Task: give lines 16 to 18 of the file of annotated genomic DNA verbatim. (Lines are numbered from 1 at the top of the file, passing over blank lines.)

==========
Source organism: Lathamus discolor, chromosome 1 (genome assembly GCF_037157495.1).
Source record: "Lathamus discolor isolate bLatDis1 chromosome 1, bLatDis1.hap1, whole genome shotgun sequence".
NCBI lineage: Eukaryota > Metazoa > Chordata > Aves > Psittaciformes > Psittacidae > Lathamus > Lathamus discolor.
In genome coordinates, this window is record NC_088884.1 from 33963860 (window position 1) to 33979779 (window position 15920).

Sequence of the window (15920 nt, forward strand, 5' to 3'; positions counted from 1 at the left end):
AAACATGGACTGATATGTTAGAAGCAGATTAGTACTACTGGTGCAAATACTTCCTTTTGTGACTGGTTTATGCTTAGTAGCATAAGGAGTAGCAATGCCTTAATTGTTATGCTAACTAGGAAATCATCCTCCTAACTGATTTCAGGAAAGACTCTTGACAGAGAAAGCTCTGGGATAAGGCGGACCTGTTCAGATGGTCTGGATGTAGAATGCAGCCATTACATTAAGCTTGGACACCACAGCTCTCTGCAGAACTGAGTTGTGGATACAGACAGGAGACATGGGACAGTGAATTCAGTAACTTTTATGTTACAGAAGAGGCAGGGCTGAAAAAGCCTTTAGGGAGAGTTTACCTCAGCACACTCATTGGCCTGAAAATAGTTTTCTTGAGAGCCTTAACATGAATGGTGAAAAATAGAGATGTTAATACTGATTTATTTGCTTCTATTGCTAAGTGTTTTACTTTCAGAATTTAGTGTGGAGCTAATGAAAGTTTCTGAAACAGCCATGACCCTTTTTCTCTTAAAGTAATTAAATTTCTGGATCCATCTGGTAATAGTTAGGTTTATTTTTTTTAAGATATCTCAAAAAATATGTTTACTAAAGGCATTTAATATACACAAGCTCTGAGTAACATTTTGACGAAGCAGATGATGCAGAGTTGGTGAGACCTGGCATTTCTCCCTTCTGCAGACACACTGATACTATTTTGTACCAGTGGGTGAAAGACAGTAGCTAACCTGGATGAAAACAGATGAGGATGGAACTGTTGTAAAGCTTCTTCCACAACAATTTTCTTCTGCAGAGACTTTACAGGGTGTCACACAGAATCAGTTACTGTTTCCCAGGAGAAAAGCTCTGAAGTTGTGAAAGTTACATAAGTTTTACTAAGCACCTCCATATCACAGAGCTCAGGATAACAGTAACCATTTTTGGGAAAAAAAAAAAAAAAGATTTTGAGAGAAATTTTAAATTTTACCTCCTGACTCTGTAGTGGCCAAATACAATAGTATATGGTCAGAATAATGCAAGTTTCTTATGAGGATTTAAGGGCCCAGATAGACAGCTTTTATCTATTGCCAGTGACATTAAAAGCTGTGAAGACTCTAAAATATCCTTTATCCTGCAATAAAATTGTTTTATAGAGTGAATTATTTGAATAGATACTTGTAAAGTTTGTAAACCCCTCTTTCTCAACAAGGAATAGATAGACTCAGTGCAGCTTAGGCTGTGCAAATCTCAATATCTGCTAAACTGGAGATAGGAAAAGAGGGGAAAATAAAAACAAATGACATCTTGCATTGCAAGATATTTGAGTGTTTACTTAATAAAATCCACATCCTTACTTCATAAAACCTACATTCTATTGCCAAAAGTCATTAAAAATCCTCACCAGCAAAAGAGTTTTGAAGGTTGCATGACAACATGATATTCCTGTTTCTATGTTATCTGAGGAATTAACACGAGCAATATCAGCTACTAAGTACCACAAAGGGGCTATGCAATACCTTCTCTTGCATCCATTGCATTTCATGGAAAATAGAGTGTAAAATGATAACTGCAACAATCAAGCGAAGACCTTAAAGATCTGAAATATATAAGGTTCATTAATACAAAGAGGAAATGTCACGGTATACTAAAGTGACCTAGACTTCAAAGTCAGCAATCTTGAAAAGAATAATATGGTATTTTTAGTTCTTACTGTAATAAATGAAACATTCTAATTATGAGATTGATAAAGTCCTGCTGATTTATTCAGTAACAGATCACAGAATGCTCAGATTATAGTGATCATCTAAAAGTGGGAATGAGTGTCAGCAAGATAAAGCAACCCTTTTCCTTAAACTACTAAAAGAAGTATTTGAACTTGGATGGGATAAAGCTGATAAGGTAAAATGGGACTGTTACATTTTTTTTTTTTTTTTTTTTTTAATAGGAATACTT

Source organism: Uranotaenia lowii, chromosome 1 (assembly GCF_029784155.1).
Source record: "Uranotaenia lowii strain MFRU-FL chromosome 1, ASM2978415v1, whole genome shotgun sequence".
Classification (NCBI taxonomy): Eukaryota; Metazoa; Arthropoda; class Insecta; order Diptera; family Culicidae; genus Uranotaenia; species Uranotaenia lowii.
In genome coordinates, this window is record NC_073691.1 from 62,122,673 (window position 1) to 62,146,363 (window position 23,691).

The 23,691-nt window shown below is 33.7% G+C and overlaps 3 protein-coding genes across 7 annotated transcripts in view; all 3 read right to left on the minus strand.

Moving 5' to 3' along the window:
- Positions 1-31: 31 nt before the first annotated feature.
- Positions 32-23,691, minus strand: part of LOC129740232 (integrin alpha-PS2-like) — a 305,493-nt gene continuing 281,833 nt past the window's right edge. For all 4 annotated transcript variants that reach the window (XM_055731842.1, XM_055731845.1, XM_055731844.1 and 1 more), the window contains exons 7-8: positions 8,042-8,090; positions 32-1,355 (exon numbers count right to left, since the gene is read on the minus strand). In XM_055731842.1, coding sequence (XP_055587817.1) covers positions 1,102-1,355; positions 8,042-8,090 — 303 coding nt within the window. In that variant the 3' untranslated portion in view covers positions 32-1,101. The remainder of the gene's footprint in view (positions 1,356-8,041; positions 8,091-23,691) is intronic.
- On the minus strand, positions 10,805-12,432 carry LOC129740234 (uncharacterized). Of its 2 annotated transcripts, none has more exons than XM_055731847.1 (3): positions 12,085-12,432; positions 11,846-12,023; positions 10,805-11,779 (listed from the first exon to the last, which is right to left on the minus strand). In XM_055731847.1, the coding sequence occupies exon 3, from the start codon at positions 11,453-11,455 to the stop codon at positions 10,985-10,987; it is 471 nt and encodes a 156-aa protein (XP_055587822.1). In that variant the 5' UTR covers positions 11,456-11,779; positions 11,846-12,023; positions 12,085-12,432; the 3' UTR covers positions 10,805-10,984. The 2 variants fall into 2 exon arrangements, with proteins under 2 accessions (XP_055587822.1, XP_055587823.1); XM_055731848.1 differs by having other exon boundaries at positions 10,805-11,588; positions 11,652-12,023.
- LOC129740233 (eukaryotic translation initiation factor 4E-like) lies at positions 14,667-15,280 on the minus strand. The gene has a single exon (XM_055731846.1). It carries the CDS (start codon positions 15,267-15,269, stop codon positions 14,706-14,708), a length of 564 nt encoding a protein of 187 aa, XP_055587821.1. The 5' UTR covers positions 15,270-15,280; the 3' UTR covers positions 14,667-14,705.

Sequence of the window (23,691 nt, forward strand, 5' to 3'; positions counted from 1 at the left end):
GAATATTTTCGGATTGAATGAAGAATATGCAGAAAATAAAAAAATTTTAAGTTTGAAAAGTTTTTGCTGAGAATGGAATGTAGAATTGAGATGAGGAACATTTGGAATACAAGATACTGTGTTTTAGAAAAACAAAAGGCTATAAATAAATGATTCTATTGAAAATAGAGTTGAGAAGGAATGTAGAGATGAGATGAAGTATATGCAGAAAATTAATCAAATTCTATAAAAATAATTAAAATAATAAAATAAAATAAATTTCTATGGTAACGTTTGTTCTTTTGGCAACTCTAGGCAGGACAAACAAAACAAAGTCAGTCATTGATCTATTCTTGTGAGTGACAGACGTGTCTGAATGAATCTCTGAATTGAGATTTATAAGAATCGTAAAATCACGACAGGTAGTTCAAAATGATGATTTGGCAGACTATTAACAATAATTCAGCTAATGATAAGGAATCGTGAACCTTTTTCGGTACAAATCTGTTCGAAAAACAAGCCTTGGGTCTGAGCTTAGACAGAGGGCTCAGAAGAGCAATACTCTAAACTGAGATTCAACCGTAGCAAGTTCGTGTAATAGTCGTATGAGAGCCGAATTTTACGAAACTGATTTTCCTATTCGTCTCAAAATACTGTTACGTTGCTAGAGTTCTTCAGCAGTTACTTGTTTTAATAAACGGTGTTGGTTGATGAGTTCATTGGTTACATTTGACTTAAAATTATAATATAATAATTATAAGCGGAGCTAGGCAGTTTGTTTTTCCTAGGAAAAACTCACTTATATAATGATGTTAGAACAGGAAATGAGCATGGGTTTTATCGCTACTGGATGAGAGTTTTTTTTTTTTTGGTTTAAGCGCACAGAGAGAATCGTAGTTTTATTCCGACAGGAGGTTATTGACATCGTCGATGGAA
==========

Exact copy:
- LOC129740233 (eukaryotic translation initiation factor 4E-like) lies at positions 14,667-15,280 on the minus strand. The gene has a single exon (XM_055731846.1). It carries the CDS (start codon positions 15,267-15,269, stop codon positions 14,706-14,708), a length of 564 nt encoding a protein of 187 aa, XP_055587821.1. The 5' UTR covers positions 15,270-15,280; the 3' UTR covers positions 14,667-14,705.

Sequence of the window (23,691 nt, forward strand, 5' to 3'; positions counted from 1 at the left end):
GAATATTTTCGGATTGAATGAAGAATATGCAGAAAATAAAAAAATTTTAAGTTTGAAAAGTTTTTGCTGAGAATGGAATGTAGAATTGAGATGAGGAACATTTGGAATACAAGATACTGTGTTTTAGAAAAACAAAAGGCTATAAATAAATGATTCTATTGAAAATAGAGTTGAGAAGGAATGTAGAGATGAGATGAAGTATATGCAGAAAATTAATCAAATTCTATAAAAATAATTAAAATAATAAAATAAAATAAATTTCTATGGTAACGTTTGTTCTTTTGGCAACTCTAGGCAGGACAAACAAAACAAAGTCAGTCATTGATCTATTCTTGTGAGTGACAGACGTGTCTGAATGAATCTCTGAATTGAGATTTATAAGAATCGTAAAATCACGACAGGTAGTTCAAAATGATGATTTGGCAGACTATTAACAATAATTCAGCTAATGATAAGGAATCGTGAACCTTTTTCGGTACAAATCTGTTCGAAAAACAAGCCTTGGGTCTGAGCTTAGACAGAGGGCTCAGAAGAGCAATACTCTAAACTGAGATTCAACCGTAGCAAGTTCGTGTAATAGTCGTATGAGAGCCGAATTTTACGAAACTGATTTTCCTATTCGTCTCAAAATACTGTTACGTTGCTAGAGTTCTTCAGCAGTTACTTGTTTTAATAAACGGTGTTGGTTGATGAGTTCATTGGTTACATTTGACTTAAAATTATAATATAATAATTATAAGCGGAGCTAGGCAGTTTGTTTTTCCTAGGAAAAACTCACTTATATAATGATGTTAGAACAGGAAATGAGCATGGGTTTTATCGCTACTGGATGAGAGTTTTTTTTTTTTTGGTTTAAGCGCACAGAGAGAATCGTAGTTTTATTCCGACAGGAGGTTATTGACATCGTCGATGGAA